The Nice Philharmonic Orchestra presents an all-French concert on 18th and 19th June – with Lionel Bringuier leading the Orchestra in a performance of Ravel’s Piano Concerto in G major – soloist Jean-Yves Thibaudet – and Bizet’s Symphony in C.
Multi-award-winning artist Jean-Yves Thibaudet is acknowledged as one of the finest pianists of today. In a career spanning more than three decades, he has recorded more than 50 albums, and has a wide-ranging repertoire of solo, chamber and orchestral music – from Beethoven through Liszt, Grieg and Saint-Saëns to Khachaturian and Gershwin, and to Olivier Messiaen, Qigang Chen, James MacMillan, Richard Dubugnon and Aaron Zigman.
Thibaudet has always delighted in playing music away from the standard repertoire – from jazz to opera – including works which he himself has transcribed for the piano. He is known as one of the foremost interpreters of the music of George Gershwin and Maurice Ravel, and is the soloist in the forthcoming Wes Anderson film The French Dispatch. He can also be heard on the soundtracks of Pride and Prejudice, Extremely Loud & Incredibly Close, Wakefield and the Oscar-winning film Atonement.
He is the first-ever Artist-in-Residence at the Colburn School in Los Angeles, where he is able to indulge his passion for education, fostering young musical talent through individual lessons, masterclasses and performances with students. In 2017, the school announced the Jean-Yves Thibaudet Scholarships, to provide aid for Music Academy students, whom Thibaudet will select for the merit-based awards, regardless of their choice of instrument.
In this concert, Jean-Yves Thibaudet plays Ravel’s gorgeously jazzy Piano Concerto in G major, which rather underpins the composer’s own view of a concerto. “The music of a concerto,” he said, “should, in my opinion, be lighthearted and brilliant, and not aim at profundity or at dramatic effects.” This concerto was written between 1929 and 1931, following Ravel’s exposure to jazz during a visit to the United States, and at a time when the influence of jazz was prominent in Paris as well. The work was premiered on January 14th, 1932, at a concert of the Lamoreux Orchestra in Paris, with Marguerite Long as soloist.
The Symphony in C – George Bizet’s first – was written when the composer was just 17. It was thought to have been a student assignment whilst Bizet was studying at the Paris Conservatoire in 1855. It was neither published nor performed during Bizet’s lifetime and was only discovered in 1933 in the archives of the Conservatoire by musicologist Jean Chantavoine. Bizet’s biographer, Douglas Charles Parker, took the work to the conductor Felix Weingartner who recognised it as a remarkably mature and well-written symphony, and Weingartner conducted the premiere performance in Basel, Switzerland in 1933. A hugely popular and melodic work, it has remained a firm favourite of the classical repertoire ever since.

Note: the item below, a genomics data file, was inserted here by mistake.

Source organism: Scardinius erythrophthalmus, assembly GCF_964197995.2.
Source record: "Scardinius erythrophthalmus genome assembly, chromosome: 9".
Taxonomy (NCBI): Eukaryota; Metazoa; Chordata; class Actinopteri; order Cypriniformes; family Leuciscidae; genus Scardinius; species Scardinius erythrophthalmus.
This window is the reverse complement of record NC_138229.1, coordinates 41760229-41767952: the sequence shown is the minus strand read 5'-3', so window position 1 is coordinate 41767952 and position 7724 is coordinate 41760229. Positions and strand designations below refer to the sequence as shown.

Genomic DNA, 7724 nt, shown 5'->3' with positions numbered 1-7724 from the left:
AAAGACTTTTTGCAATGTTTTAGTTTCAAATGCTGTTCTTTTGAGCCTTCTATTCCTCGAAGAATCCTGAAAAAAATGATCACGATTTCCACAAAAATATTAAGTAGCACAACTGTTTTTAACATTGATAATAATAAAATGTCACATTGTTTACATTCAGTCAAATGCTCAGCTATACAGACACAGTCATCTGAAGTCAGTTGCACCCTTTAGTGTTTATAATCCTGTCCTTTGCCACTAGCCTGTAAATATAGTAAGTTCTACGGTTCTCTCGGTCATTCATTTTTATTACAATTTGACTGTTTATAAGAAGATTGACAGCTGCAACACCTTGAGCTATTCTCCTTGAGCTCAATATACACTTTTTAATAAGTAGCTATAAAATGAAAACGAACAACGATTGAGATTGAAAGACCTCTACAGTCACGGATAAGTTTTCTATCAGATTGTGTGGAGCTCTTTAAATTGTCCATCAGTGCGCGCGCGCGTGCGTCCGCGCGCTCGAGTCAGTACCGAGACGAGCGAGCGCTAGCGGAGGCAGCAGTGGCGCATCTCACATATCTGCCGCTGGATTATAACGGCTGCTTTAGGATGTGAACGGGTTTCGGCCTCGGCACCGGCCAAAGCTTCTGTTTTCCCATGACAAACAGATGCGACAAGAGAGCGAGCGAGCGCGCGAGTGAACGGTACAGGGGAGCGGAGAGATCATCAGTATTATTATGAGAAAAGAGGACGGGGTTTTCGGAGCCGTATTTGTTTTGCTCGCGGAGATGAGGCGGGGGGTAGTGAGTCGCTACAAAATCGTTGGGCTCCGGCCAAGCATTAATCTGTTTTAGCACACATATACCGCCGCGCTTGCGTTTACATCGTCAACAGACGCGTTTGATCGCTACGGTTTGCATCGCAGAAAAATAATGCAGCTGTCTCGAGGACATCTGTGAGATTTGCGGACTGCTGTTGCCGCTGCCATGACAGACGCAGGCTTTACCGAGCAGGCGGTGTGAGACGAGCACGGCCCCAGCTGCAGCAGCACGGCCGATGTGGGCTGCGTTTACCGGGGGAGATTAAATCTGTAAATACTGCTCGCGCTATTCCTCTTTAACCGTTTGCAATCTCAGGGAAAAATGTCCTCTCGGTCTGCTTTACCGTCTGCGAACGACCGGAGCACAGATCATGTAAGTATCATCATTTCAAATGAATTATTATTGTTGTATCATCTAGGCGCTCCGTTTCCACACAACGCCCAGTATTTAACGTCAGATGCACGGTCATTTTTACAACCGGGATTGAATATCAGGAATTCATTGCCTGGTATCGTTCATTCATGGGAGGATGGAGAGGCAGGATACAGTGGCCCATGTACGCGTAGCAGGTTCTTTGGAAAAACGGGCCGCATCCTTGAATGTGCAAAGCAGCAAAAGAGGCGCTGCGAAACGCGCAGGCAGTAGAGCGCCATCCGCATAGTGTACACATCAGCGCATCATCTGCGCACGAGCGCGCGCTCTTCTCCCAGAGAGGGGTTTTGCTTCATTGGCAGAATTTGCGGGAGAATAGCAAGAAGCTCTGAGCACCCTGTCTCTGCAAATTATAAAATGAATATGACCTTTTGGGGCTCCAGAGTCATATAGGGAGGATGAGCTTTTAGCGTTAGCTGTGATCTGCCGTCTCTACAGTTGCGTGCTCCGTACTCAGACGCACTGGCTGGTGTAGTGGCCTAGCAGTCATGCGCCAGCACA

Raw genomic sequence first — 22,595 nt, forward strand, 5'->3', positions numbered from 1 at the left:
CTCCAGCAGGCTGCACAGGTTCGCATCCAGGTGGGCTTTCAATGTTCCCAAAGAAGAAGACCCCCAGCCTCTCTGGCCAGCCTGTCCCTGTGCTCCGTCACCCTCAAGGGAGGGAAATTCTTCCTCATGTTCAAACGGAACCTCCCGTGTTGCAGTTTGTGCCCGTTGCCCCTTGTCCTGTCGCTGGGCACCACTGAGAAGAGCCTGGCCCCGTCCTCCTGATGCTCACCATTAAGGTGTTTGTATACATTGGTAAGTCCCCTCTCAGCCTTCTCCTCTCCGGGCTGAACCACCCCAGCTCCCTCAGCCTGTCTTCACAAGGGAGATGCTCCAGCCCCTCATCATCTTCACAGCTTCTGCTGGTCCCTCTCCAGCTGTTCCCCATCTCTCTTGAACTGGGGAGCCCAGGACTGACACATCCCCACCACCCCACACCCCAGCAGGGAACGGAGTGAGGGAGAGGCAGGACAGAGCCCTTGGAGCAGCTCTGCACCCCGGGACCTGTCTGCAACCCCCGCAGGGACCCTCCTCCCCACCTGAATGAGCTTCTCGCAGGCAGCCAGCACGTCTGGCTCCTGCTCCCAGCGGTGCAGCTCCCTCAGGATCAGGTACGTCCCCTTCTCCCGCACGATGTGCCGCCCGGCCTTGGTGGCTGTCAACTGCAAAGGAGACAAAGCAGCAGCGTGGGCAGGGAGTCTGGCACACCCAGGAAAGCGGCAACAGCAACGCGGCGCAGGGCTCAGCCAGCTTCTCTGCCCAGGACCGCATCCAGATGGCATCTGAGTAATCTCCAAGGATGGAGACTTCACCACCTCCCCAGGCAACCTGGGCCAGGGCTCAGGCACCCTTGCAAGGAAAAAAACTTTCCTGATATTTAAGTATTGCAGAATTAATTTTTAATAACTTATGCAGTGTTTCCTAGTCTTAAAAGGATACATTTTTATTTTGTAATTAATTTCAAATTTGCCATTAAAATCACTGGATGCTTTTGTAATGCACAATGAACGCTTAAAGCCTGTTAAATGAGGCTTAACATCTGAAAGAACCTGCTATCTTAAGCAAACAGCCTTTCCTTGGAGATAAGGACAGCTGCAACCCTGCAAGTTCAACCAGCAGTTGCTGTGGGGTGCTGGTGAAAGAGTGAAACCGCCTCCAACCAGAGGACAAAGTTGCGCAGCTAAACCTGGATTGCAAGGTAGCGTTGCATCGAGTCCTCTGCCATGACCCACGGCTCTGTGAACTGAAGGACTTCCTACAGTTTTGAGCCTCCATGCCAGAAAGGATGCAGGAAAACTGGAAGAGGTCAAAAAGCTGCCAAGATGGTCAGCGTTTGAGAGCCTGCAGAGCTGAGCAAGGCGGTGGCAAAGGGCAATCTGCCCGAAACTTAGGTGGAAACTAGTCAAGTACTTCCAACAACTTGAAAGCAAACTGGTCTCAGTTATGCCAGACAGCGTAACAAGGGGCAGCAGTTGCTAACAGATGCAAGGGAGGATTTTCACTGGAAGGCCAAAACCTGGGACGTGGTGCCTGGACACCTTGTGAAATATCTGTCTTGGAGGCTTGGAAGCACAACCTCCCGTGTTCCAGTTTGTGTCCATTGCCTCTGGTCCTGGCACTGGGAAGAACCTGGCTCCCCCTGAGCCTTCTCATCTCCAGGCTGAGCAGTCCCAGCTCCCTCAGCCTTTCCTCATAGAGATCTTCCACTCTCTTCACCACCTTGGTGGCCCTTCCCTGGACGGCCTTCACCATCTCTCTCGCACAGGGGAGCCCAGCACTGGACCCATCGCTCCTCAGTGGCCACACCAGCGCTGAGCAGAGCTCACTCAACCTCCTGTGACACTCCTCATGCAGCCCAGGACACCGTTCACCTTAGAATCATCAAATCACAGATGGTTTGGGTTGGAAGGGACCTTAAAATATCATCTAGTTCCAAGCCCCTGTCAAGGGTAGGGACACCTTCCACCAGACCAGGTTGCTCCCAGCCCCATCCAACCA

Lovers of ballet will know this symphony for the ballet, Symphony in C, which George Balanchine choreographed in for the School of American Ballet – which he founded – and which premiered the work in 1947. Balanchine first learned of the existence of the score from his great friend, Igor Stravinsky, and created one of the most beautiful four-movement, plotless ballets, ever. This work, too, has become a favourite in the repertoires of a number of ballet companies and is frequently performed.
Lionel Bringuier, Artiste Associé of the Nice Philharmonic, is regarded as a Ravel specialist, so these performances of the Concerto in G, in the hands of Thibaudet and Bringuier, should be absolute magic. Add to that the fact that Bringuier is on home territory in Nice – the city of his birth – and he should be right in his element.
Music Director of the Tonhalle-Orchester Zürich, between 2014 and 2018, Bringuier has held previous posts at the Orquesta Sinfónica de Castilla y León in Valladolid, the Orchestre de Bretagne and Ensemble Orchestral de Paris. He is highly regarded on the international stage – both as a symphonic and operatic conductor – having appeared with ensembles such as the New York Philharmonic, San Francisco Symphony, the Los Angeles Philharmonic, Cleveland, Leipzig Gewandhaus, Philharmonia, and Bavarian Radio Symphony orchestras, as well as the Simón Bolívar Symphony Orchestra of Venezuela, the Israel Philharmonic, the Tokyo Symphony and the Seoul and Malaysian philharmonics. According to The Washington Post, “…. in the subtlety of his musical imagery and the absolute mastery of his craft, Bringuier’s conducting brings to mind the great Pierre Monteux”.
During the coming season, Lionel Bringuier will lead performances with Orquestra Simfònica de Barcelona, Tokyo Symphony Orchestra, Orchestre Symphonique de Montréal, Orchestre National de Belgique, Orchestre National de Lille and Houston Symphony Orchestra. An operatic highlight of this season will be Die Zauberflöte in Tokyo with the Nikikai Opera Foundation.
Passionate about education, outreach, and developing the careers of emerging conductors and soloists, in September 2020 he served on the jury of La Maestra, the first international conducting competition for women, and continues to work with local schools in Nice to introduce children to classical music and orchestral experiences.
Lionel Bringuier leads the Nice Philharmonic in performances of the Ravel Piano Concerto in G – soloist Jean-Yves Thibaudet – and Bizet’s Symphony in C. The concerts will take place at Nice Opera on June 18th and 19th, and reservations may be made online.
Lead image courtesy Opéra de Nice Côte d’Azur/Orchestre Philharmonique de Nice